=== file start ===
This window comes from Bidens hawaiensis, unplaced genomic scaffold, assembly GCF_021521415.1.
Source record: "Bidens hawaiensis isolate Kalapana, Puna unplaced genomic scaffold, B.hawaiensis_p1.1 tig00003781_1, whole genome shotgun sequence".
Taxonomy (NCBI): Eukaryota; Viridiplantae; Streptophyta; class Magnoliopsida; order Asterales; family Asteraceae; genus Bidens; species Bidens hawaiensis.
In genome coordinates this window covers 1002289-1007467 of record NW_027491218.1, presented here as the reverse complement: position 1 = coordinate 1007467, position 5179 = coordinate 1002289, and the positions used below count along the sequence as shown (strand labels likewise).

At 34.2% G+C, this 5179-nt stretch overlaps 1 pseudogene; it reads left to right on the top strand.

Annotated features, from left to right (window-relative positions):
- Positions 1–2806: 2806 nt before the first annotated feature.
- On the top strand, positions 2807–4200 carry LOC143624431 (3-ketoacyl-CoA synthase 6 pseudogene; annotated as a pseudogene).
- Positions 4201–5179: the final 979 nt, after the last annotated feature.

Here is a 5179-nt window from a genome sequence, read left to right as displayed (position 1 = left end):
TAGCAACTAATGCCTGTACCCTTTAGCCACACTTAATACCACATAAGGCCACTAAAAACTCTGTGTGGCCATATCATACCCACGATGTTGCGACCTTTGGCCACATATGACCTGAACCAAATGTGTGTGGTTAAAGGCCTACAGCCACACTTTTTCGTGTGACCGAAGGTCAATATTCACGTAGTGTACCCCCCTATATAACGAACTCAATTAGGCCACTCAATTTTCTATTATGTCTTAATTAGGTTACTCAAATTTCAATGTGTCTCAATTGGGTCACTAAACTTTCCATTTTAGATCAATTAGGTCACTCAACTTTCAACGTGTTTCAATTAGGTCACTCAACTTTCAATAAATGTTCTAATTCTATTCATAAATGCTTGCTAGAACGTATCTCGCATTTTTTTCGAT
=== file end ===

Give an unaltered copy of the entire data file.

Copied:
This window comes from Bidens hawaiensis, unplaced genomic scaffold, assembly GCF_021521415.1.
Source record: "Bidens hawaiensis isolate Kalapana, Puna unplaced genomic scaffold, B.hawaiensis_p1.1 tig00003781_1, whole genome shotgun sequence".
Taxonomy (NCBI): Eukaryota; Viridiplantae; Streptophyta; class Magnoliopsida; order Asterales; family Asteraceae; genus Bidens; species Bidens hawaiensis.
In genome coordinates this window covers 1002289-1007467 of record NW_027491218.1, presented here as the reverse complement: position 1 = coordinate 1007467, position 5179 = coordinate 1002289, and the positions used below count along the sequence as shown (strand labels likewise).

At 34.2% G+C, this 5179-nt stretch overlaps 1 pseudogene; it reads left to right on the top strand.

Annotated features, from left to right (window-relative positions):
- Positions 1–2806: 2806 nt before the first annotated feature.
- On the top strand, positions 2807–4200 carry LOC143624431 (3-ketoacyl-CoA synthase 6 pseudogene; annotated as a pseudogene).
- Positions 4201–5179: the final 979 nt, after the last annotated feature.

Here is a 5179-nt window from a genome sequence, read left to right as displayed (position 1 = left end):
TAGCAACTAATGCCTGTACCCTTTAGCCACACTTAATACCACATAAGGCCACTAAAAACTCTGTGTGGCCATATCATACCCACGATGTTGCGACCTTTGGCCACATATGACCTGAACCAAATGTGTGTGGTTAAAGGCCTACAGCCACACTTTTTCGTGTGACCGAAGGTCAATATTCACGTAGTGTACCCCCCTATATAACGAACTCAATTAGGCCACTCAATTTTCTATTATGTCTTAATTAGGTTACTCAAATTTCAATGTGTCTCAATTGGGTCACTAAACTTTCCATTTTAGATCAATTAGGTCACTCAACTTTCAACGTGTTTCAATTAGGTCACTCAACTTTCAATAAATGTTCTAATTCTATTCATAAATGCTTGCTAGAACGTATCTCGCATTTTTTTCGAT